The use cases, what we are saying is like let’s say computer vision techniques, it has a huge application in the PNC LOB. So take an example, automotive policy holder could just take a photo of their car after a crash to estimate the damage and find the closest repair shop. So that’s a very beautiful use of a computer vision techniques and AI into that PNC. Second, as you mentioned, the more of a personalization, let’s say next best action is every customer is unique. Their needs are different. The needs are at a different stages of the life even. So to enable that next best action is not just what is lying within the organization, even bringing lot of external data sets, let’s say your fitness monitor data, your card IoT data, bringing everything together and enabling the next best action. Even doing that AI like a natural language processing on the unstructured data, maybe email communications or some more is making that whole personalization and cross-sell up-sell more, more and more unique to the customer.

Not only that, but even in the underwriting process as Ron mentioned, lot of for automation is happening so that more risk can be calculated in that process. So there are various use cases which we’re seeing from different LOBs, from the claims distribution, underwriting, pricing in the insurance sector.

Frank Wammes:   

But now is the insurance sector of course also a very sensitive one. I expect like, I want you to support me the moment that I need it. It’s a security almost that we buy for unexpected things. But now you talk about AI and more and more customers also start realizing that AI is all about data and more and more also we have discussions about ethical AI and is AI going to help us or destroy us. To what extent, if we now have so many different applications in this particular industry do you feel that that could potentially have a backlash or a concern from the consumer towards industries that will apply it? Or is it so much in the back engine of the interaction that you haven’t seen that yet? Ron, I don’t know. Perhaps you can give your perspective on that.

Ron Glozman:       

Yeah, I think it’s interesting because one of the things I’ve seen, at least here in Canada and now I can’t speak to the backend being AI because I haven’t personally examined it, but one of the things one of the carriers here in [inaudible] is doing is on personal lines, specifically auto, they now have this new capability where if you install an app on your phone, you can actually reduce your premium if you’re a safe driver. And I think that’s very, very cool. And it’s one of the first implementations I’ve seen in production, at least where a company is leveraging next level technology. Now it might be more an expert system and rules-based rather than a deep learning model, but either way it’s an implementation of a new technology to an old market. Car insurance has been around for many, many years to give you different pricing based on your driving characteristics.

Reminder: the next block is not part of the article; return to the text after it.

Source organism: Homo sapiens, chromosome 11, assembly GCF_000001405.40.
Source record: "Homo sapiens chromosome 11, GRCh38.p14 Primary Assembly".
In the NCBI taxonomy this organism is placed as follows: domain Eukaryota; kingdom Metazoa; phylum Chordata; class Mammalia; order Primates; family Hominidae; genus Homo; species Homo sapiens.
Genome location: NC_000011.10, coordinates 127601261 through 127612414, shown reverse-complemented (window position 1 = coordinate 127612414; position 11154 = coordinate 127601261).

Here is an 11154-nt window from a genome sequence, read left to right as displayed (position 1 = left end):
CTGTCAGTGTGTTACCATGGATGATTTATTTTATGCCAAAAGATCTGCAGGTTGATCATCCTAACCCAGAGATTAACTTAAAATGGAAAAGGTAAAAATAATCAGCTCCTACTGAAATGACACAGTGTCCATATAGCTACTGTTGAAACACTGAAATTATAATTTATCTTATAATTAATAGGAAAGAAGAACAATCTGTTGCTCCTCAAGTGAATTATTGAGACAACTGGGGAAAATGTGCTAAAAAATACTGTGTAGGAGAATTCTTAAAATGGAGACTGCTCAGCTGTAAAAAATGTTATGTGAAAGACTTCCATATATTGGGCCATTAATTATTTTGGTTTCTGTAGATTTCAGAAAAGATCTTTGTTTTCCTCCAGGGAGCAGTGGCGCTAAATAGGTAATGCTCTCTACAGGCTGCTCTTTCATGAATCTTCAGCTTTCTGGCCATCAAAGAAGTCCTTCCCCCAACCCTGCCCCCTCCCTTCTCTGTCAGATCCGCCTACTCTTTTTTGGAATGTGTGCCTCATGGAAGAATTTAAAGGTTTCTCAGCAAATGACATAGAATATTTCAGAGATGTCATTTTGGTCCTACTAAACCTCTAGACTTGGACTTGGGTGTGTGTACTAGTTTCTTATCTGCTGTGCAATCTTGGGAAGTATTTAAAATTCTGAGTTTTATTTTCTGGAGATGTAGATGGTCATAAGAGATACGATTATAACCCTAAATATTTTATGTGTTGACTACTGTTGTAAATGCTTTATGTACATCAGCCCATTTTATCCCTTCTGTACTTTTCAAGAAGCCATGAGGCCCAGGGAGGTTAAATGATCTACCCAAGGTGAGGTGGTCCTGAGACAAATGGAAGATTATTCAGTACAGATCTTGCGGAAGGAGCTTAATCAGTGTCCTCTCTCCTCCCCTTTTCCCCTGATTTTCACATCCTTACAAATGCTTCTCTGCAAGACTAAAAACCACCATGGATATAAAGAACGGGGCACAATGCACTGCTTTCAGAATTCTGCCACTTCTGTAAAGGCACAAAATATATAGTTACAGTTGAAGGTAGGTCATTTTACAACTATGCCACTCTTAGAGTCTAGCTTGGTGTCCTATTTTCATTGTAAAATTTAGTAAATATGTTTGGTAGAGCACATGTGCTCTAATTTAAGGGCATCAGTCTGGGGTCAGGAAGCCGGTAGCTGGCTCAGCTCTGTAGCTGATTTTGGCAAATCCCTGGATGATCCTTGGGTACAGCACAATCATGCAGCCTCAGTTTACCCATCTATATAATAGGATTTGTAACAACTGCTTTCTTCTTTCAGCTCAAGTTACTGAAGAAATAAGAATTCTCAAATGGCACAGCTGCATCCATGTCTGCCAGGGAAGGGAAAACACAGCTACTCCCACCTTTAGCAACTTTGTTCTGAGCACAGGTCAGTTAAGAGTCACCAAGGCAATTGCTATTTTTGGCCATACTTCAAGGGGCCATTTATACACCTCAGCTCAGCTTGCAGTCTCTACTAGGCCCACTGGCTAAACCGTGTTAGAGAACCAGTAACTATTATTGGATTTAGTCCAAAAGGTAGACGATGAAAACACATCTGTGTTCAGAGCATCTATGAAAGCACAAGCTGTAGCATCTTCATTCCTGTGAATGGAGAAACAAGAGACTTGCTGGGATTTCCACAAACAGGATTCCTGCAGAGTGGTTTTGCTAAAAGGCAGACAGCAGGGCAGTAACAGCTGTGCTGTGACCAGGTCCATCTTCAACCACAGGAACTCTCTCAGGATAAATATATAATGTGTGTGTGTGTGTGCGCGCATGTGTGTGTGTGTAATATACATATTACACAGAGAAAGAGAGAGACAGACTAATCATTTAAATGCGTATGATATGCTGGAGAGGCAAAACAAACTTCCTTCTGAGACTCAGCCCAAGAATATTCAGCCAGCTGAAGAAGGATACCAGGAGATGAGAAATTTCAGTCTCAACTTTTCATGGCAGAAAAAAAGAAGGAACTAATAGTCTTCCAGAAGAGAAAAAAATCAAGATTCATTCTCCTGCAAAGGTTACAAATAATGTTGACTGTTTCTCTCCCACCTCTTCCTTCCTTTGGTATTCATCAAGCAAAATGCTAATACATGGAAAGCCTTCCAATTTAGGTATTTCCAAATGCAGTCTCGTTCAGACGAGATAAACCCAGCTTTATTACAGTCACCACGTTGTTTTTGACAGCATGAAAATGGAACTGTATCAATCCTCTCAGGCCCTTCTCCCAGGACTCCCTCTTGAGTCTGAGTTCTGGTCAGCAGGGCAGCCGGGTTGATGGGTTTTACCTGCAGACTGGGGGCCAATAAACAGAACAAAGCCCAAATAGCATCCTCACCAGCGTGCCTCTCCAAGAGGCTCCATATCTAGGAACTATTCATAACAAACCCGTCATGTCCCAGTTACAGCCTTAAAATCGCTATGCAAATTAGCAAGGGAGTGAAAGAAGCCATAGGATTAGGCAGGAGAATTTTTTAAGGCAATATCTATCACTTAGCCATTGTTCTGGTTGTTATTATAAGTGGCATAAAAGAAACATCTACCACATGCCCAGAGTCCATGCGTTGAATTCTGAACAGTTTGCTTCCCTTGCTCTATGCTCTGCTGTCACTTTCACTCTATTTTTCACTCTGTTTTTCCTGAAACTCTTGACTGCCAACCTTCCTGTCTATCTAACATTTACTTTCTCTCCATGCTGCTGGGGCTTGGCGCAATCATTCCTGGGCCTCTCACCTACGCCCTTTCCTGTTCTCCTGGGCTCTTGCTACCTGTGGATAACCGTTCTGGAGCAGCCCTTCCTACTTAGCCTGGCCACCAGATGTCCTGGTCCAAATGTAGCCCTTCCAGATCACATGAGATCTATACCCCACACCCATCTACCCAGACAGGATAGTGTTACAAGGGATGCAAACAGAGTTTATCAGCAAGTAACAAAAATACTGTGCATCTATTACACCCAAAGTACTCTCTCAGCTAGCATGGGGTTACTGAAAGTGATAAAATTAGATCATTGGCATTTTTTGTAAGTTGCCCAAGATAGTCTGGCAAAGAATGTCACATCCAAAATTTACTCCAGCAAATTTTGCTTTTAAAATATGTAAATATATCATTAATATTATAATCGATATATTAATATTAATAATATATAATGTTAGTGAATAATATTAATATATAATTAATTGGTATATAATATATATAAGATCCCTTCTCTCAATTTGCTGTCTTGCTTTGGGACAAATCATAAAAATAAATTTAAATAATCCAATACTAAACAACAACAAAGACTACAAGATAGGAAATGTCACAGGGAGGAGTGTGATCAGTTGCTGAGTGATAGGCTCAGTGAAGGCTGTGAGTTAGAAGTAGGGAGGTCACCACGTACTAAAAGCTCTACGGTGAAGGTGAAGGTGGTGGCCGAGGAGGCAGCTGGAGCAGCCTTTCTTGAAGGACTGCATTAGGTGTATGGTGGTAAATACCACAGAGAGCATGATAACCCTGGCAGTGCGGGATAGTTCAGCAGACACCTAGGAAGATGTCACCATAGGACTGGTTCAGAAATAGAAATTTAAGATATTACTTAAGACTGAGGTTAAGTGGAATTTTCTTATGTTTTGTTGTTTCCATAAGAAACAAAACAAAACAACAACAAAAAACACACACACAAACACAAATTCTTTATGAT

And I think it’s very cool. And in fact we’ve tested it out in my family and two of the family members were able to get a 25% reduction on their premium. And if you think about that, 25% is a lot of money for some people considering that the premium is several thousand dollars. So I think the insurance industry has actually been quite fast to adopt it. In speaking with one of our customers and partners, they gave me this analogy where insurance is still using fax. Almost all services except governments have stopped using fax, but a lot of insurance companies still do it, but they’re also leaping straight towards AI. And in the middle there was the email and portal era, which some companies ended up going into but many of them are completely skipping that and going straight to AI.

And for an industry that is very risk-averse, I find that surprising. But to the points made earlier, I also think that being able to describe it and not have a black box is part of the reason that is happening because they’re able to have some confidence and some understanding in what is happening in the back end rather than just taking a leap of faith. And I think that is the biggest catalyst of why the uptake on AI has been higher than you would probably expect.

Frank Wammes:   

Okay. That’s a very interesting perspective. By the way, I’m really curious now of course, what kind of car you drive and whether you were one of those two or that you are the one that actually is going to pay the premium of course now. Because that of course comes with it, but I agree with you. I think it’s the transparency probably behind it because it’s clear that if you don’t opt in into this app then potentially you are worse driver. The question is do we want this or is it much more like these kind of economic decisions could potentially also then have an influence on the behavior of people? Are we going to shape society perhaps because people are going to be more aware of like, hey, I can save money now rather than in the past it was just one option and you just better hope you didn’t had an accident and did we change costs.